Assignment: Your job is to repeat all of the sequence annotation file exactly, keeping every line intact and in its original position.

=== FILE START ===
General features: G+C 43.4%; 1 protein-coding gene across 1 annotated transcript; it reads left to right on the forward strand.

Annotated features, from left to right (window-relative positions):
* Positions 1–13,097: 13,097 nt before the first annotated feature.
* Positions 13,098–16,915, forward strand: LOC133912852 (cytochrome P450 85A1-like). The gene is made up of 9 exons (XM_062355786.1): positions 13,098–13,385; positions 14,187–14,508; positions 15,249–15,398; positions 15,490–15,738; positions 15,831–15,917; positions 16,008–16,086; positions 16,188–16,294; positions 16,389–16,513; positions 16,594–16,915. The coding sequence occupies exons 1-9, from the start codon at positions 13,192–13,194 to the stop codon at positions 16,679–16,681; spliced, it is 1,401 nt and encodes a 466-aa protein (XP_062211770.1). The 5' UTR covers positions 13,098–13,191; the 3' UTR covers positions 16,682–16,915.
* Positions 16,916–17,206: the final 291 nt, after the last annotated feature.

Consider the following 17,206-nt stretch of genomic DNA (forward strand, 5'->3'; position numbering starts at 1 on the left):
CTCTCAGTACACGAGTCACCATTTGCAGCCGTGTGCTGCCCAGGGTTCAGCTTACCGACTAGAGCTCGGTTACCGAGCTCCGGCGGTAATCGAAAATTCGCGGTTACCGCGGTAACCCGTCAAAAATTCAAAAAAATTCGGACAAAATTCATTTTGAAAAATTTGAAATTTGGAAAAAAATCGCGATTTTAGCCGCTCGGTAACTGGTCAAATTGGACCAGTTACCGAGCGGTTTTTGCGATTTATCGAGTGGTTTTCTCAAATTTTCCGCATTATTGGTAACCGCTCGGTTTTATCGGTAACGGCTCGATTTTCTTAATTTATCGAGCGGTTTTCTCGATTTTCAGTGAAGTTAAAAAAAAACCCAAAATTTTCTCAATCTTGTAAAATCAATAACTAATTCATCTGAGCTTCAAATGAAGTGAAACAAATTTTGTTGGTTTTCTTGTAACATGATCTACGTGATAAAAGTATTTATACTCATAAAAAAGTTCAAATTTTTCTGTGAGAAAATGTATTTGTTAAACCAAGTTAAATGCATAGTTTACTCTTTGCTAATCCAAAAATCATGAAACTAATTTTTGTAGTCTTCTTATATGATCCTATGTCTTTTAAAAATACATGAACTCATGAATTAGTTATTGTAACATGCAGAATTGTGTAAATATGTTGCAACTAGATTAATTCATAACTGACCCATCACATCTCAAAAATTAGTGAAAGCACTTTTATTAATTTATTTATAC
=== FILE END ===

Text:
General features: G+C 43.4%; 1 protein-coding gene across 1 annotated transcript; it reads left to right on the forward strand.

Annotated features, from left to right (window-relative positions):
* Positions 1–13,097: 13,097 nt before the first annotated feature.
* Positions 13,098–16,915, forward strand: LOC133912852 (cytochrome P450 85A1-like). The gene is made up of 9 exons (XM_062355786.1): positions 13,098–13,385; positions 14,187–14,508; positions 15,249–15,398; positions 15,490–15,738; positions 15,831–15,917; positions 16,008–16,086; positions 16,188–16,294; positions 16,389–16,513; positions 16,594–16,915. The coding sequence occupies exons 1-9, from the start codon at positions 13,192–13,194 to the stop codon at positions 16,679–16,681; spliced, it is 1,401 nt and encodes a 466-aa protein (XP_062211770.1). The 5' UTR covers positions 13,098–13,191; the 3' UTR covers positions 16,682–16,915.
* Positions 16,916–17,206: the final 291 nt, after the last annotated feature.

Consider the following 17,206-nt stretch of genomic DNA (forward strand, 5'->3'; position numbering starts at 1 on the left):
CTCTCAGTACACGAGTCACCATTTGCAGCCGTGTGCTGCCCAGGGTTCAGCTTACCGACTAGAGCTCGGTTACCGAGCTCCGGCGGTAATCGAAAATTCGCGGTTACCGCGGTAACCCGTCAAAAATTCAAAAAAATTCGGACAAAATTCATTTTGAAAAATTTGAAATTTGGAAAAAAATCGCGATTTTAGCCGCTCGGTAACTGGTCAAATTGGACCAGTTACCGAGCGGTTTTTGCGATTTATCGAGTGGTTTTCTCAAATTTTCCGCATTATTGGTAACCGCTCGGTTTTATCGGTAACGGCTCGATTTTCTTAATTTATCGAGCGGTTTTCTCGATTTTCAGTGAAGTTAAAAAAAAACCCAAAATTTTCTCAATCTTGTAAAATCAATAACTAATTCATCTGAGCTTCAAATGAAGTGAAACAAATTTTGTTGGTTTTCTTGTAACATGATCTACGTGATAAAAGTATTTATACTCATAAAAAAGTTCAAATTTTTCTGTGAGAAAATGTATTTGTTAAACCAAGTTAAATGCATAGTTTACTCTTTGCTAATCCAAAAATCATGAAACTAATTTTTGTAGTCTTCTTATATGATCCTATGTCTTTTAAAAATACATGAACTCATGAATTAGTTATTGTAACATGCAGAATTGTGTAAATATGTTGCAACTAGATTAATTCATAACTGACCCATCACATCTCAAAAATTAGTGAAAGCACTTTTATTAATTTATTTATAC